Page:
The developer planning a polarizing billboard and observation tower in Miami will look to a mediator to persuade city planners to process stalled permit applications for large digital signs that would flash over Interstate 395 and the downtown skyline.
In what may be a precursor to litigation, Miami Big Block filed a claim Friday under Florida’s Land Use and Environmental Dispute Resolution Act to save its Miami Innovation Tower. The three-sided, 633-foot structure is designed to twist upward from Miami’s Park West neighborhood, where the developer has plans for a 10-acre technology district. Big Block Miami, led by Miami Beach’s Michael Simkins, has been planning the project for years, guided by a city zoning code that contemplated a “media tower” on Northwest 10th Street and First Avenue.
But after Simkins inked a multi-million-dollar covenant with a city redevelopment agency and applied for permits, Miami commissioners repealed the law allowing the project and declined to clarify whether the Innovation tower would be grandfathered under the old code or made illegal. Then last month, Miami’s city attorney indicated that the city wouldn’t process Simkins’ permit applications for five digital signs unless the developer first received assurances from the county and state that “all potential issues” with the project were addressed.
Rather than seek out meetings with the county and state, the developer filed a claim Friday that state law requires the city and developer to enter into a public mediation with a special magistrate in about two months. Ultimately, the two sides can enter into an agreement, or if no compromise is reached the mediator can issue a recommendation to the Miami City Commission. The process was used recently to resolve a high-profile dispute over a planned commercial project on the Lincoln Road Mall, in the courtyard of the Miami Beach Community Church.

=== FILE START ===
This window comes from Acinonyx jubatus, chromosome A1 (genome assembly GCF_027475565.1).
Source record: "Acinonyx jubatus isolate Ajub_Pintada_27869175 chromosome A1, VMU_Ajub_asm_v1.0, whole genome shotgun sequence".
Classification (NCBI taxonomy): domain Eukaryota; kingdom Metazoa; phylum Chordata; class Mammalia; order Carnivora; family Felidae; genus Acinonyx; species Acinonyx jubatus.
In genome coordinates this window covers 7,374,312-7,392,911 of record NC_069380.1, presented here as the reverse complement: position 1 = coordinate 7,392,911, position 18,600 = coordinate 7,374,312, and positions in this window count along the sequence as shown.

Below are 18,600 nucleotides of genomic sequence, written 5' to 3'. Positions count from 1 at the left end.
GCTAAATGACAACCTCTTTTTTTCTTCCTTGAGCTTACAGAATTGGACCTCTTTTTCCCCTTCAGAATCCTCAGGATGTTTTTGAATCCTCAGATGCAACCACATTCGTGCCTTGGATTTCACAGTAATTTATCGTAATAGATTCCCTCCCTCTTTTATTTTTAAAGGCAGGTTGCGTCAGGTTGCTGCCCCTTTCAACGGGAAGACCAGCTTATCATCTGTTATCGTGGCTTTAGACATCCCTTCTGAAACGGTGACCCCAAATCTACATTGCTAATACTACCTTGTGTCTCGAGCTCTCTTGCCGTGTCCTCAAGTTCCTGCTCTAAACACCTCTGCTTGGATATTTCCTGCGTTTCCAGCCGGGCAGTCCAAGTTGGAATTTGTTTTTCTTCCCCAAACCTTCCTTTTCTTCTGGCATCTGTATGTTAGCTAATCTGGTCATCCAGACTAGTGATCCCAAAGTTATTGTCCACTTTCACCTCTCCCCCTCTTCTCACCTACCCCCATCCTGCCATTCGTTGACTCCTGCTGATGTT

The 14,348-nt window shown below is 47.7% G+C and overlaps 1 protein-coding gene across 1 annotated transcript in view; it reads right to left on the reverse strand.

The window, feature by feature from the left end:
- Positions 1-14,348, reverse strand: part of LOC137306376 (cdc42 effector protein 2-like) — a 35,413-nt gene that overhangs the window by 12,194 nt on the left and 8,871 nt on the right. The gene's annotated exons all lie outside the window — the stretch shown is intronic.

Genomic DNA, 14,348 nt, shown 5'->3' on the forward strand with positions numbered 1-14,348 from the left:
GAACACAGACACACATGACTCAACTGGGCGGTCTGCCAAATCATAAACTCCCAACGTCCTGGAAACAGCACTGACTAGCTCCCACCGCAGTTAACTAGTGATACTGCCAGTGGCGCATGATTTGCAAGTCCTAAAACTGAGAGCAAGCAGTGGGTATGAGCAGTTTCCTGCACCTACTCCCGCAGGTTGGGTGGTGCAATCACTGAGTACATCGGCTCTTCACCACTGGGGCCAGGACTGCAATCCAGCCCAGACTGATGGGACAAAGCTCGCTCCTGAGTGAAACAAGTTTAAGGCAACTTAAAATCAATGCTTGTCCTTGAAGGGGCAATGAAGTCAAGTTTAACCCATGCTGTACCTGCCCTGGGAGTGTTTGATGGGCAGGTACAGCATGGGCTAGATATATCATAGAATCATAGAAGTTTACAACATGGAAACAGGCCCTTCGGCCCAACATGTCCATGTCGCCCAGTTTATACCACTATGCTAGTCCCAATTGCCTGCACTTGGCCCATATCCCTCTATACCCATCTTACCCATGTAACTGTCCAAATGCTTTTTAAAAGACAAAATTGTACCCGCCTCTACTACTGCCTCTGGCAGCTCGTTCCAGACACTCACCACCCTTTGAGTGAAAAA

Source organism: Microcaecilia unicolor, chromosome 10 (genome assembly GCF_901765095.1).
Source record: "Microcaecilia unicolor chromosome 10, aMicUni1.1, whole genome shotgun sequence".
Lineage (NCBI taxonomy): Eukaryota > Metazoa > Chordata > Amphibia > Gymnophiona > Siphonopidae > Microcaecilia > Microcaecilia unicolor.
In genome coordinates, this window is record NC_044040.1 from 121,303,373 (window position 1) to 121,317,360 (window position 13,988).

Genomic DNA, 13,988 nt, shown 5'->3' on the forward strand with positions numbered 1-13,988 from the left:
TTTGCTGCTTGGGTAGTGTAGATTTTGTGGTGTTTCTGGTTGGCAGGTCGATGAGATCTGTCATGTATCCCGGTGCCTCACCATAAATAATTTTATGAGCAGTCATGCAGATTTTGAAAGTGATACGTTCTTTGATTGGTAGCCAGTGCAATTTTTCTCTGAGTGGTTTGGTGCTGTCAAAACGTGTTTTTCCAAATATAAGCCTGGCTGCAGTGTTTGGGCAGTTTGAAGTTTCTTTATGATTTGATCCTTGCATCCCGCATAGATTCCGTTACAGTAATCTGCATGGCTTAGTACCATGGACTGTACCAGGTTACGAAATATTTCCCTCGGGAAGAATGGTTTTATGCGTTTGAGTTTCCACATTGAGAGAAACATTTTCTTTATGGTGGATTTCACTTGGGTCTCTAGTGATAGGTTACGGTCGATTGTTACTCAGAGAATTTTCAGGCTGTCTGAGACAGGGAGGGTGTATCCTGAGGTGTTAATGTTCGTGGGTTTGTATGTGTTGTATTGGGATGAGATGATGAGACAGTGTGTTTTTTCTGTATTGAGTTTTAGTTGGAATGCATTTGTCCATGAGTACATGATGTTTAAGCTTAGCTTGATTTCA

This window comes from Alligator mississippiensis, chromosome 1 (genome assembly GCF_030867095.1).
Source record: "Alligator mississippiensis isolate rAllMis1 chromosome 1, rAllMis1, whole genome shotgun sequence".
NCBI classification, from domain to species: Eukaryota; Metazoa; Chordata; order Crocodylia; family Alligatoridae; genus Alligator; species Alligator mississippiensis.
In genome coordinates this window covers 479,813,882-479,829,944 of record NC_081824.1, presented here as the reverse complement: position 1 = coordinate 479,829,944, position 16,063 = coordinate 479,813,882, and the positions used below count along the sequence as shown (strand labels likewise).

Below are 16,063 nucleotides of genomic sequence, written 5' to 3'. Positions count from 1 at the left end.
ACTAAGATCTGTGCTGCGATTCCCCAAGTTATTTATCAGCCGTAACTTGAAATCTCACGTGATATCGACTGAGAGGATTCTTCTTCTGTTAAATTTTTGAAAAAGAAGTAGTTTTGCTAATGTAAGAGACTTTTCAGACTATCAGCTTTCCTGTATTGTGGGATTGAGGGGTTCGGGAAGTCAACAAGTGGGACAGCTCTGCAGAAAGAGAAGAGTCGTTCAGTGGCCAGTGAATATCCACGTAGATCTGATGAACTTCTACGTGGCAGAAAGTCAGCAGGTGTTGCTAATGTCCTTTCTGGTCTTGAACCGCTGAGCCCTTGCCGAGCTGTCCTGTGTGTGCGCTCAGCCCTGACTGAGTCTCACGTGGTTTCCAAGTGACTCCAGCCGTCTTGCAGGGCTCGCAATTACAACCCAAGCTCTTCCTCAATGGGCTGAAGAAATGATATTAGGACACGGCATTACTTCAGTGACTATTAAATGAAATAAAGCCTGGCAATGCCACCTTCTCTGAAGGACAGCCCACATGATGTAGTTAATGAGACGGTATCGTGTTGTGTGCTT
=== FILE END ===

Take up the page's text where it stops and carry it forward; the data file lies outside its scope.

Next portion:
“Everything has been trending in the direction of resolution, and this is a statute that focuses everyone’s energy on resolution as opposed to conflict,” said John Shubin, attorney for Miami Big Block.
Miami City Attorney Victoria Méndez declined Monday to respond to the filing.
“We just got it Friday,” she wrote in a text message. “We need to review it further.”
Simkins’ project has been embraced by some in the tech community and in Overtown, where he has pledged to pay $5 million to a redevelopment agency by the time the tower opens and at least $1 million every year after. Critics, however, recoil at the idea of a Vegas-style tower in the heart of Miami. And Miami-Dade Mayor Carlos Gimenez says the project isn’t allowed under county law.